These days, I’ve been thinking about time. How it is non-linear. How it never feels like I have enough of it. How I wish it would slow down. How it is so damn fleeting.
In the context of the hustle, that not-quite-side-gig-that-regularly-takes-up-too-much-time gig, time is the ultimate currency. Think about it. When was the last time you wished for just a few more hours in the day? I recently told a friend I could use an entire extra day in the week. All this to say that I am typically a very exhausted hustler.
I think it’s important to talk about time and exhaustion because they often feel like two elephants in the room. As artist and creatives (especially those of us who live in metropolitan areas where the hustle is packaged and sold back to us as a prerequisite for residency), the myth is that we are constantly making, constantly producing and eating healthy and having robust social lives and reading the latest bestseller and…, and…, and. “I’m doing amazing,” we say when we’re asked about our week at that opening. We juggle the conference calls in the morning before taking the train to our full-time jobs. We give up a day of rest to be on location for that assignment we absolutely have to take.
Under these circumstances, my love-hustle wears me out. And I think I need to say that aloud.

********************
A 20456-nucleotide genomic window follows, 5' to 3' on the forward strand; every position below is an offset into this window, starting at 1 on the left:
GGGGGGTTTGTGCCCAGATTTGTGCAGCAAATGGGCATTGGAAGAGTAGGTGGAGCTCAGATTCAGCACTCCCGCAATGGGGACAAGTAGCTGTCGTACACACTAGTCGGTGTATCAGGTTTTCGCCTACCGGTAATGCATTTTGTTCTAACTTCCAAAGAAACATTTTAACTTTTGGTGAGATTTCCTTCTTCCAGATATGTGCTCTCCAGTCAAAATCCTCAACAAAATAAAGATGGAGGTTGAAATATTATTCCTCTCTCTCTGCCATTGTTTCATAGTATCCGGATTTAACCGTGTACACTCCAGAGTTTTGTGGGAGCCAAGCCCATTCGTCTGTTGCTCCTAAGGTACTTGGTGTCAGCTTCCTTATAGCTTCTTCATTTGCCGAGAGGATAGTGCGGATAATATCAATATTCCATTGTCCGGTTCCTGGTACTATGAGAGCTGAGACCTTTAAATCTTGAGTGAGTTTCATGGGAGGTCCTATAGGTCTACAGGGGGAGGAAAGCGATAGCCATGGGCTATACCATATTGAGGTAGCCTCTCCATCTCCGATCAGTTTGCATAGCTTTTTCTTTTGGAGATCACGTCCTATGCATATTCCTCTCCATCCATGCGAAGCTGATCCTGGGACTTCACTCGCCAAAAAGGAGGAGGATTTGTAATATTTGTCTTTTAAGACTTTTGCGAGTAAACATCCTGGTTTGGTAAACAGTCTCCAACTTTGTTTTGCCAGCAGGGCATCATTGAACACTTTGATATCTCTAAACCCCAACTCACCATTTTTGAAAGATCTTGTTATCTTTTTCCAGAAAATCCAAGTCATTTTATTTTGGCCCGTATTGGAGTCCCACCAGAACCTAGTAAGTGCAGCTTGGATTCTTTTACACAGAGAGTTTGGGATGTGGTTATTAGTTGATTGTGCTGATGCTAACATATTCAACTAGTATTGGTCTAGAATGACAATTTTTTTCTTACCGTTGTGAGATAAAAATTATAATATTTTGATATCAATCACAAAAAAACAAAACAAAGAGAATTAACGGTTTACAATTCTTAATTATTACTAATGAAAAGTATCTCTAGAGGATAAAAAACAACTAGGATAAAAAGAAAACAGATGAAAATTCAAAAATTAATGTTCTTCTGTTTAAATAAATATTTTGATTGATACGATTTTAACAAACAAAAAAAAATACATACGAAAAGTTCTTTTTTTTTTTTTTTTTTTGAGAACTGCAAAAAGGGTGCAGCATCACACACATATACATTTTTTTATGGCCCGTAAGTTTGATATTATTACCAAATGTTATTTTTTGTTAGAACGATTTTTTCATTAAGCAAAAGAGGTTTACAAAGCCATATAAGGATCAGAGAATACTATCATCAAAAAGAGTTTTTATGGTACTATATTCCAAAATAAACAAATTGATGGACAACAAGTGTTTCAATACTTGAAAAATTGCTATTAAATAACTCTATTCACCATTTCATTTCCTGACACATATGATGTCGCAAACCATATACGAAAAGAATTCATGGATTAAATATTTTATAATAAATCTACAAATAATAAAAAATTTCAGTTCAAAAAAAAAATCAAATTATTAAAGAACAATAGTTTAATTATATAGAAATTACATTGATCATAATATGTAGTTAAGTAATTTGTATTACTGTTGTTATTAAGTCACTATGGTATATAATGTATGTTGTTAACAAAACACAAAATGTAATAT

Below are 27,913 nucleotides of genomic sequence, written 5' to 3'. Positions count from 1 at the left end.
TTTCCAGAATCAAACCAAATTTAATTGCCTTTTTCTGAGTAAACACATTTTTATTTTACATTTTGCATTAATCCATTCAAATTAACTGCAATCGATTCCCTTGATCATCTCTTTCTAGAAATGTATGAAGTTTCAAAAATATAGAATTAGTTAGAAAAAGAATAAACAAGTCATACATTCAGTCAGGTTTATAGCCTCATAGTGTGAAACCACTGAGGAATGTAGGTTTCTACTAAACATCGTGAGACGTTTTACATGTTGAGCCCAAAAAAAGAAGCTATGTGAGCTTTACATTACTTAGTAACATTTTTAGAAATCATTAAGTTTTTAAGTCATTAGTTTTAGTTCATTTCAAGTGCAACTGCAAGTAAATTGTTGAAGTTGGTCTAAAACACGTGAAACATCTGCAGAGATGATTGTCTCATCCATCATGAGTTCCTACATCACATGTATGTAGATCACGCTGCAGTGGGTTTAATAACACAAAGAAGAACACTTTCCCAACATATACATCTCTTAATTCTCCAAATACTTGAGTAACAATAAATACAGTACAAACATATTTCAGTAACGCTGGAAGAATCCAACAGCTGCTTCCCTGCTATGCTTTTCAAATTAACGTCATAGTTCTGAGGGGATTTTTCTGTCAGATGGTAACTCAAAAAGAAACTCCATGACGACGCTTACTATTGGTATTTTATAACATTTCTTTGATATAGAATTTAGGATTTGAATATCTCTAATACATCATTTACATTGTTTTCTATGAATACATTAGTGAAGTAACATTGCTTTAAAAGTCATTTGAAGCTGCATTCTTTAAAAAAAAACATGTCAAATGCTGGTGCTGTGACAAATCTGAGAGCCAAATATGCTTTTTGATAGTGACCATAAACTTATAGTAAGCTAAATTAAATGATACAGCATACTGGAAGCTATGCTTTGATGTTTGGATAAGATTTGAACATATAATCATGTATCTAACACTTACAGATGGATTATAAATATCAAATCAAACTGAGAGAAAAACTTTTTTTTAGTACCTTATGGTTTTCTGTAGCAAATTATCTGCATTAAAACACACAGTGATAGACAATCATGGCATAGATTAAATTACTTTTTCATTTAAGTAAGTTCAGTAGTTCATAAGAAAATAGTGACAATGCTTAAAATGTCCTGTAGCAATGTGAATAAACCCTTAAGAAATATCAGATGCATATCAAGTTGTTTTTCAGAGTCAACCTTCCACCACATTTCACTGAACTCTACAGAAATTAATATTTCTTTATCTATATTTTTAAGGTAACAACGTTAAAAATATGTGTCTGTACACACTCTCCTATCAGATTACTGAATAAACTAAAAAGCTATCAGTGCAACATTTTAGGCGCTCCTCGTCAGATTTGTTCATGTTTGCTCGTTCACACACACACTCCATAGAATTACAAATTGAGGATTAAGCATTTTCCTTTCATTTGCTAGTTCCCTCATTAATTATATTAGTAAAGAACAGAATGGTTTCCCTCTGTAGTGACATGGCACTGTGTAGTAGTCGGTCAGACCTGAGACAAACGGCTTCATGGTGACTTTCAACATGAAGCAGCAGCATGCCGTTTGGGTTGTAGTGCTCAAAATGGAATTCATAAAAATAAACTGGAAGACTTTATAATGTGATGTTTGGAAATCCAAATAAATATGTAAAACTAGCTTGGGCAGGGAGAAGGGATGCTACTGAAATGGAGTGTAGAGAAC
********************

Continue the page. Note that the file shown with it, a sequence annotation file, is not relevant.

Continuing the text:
I don’t say this to elicit pity or concern. I am leaning heavily on friends and mentors to help me re-prioritize projects, delegate task, and most importantly, in the words of the great Maxine Waters, reclaim my time. How can be engaged in the soul rejuvenating act of making art if we are constantly running on empty? The reality is, we cannot. If this past year has taught me anything, it has taught me that periods of doing nothing is quite simply good for my love hustle. Another way of saying this might be deliberate meandering. Allowing myself to rest without an agenda. To sit in quietude. To practice a purposeful absence that refuels me when I’m running low on energy.
How do our passions thrive in the context of wellness? How can we remind one another that our love hustles should not undo us? I am writing this note to encourage a new relationship to “the grind” one that is rooted in a kind of slowness that invites us to be gentle to ourselves even as we juggle millions of deadlines and responsibilities. I am writing this note to remind myself that if I am not well, neither is my work.
Jessica Lynne is a critic and arts administrator living in Brooklyn.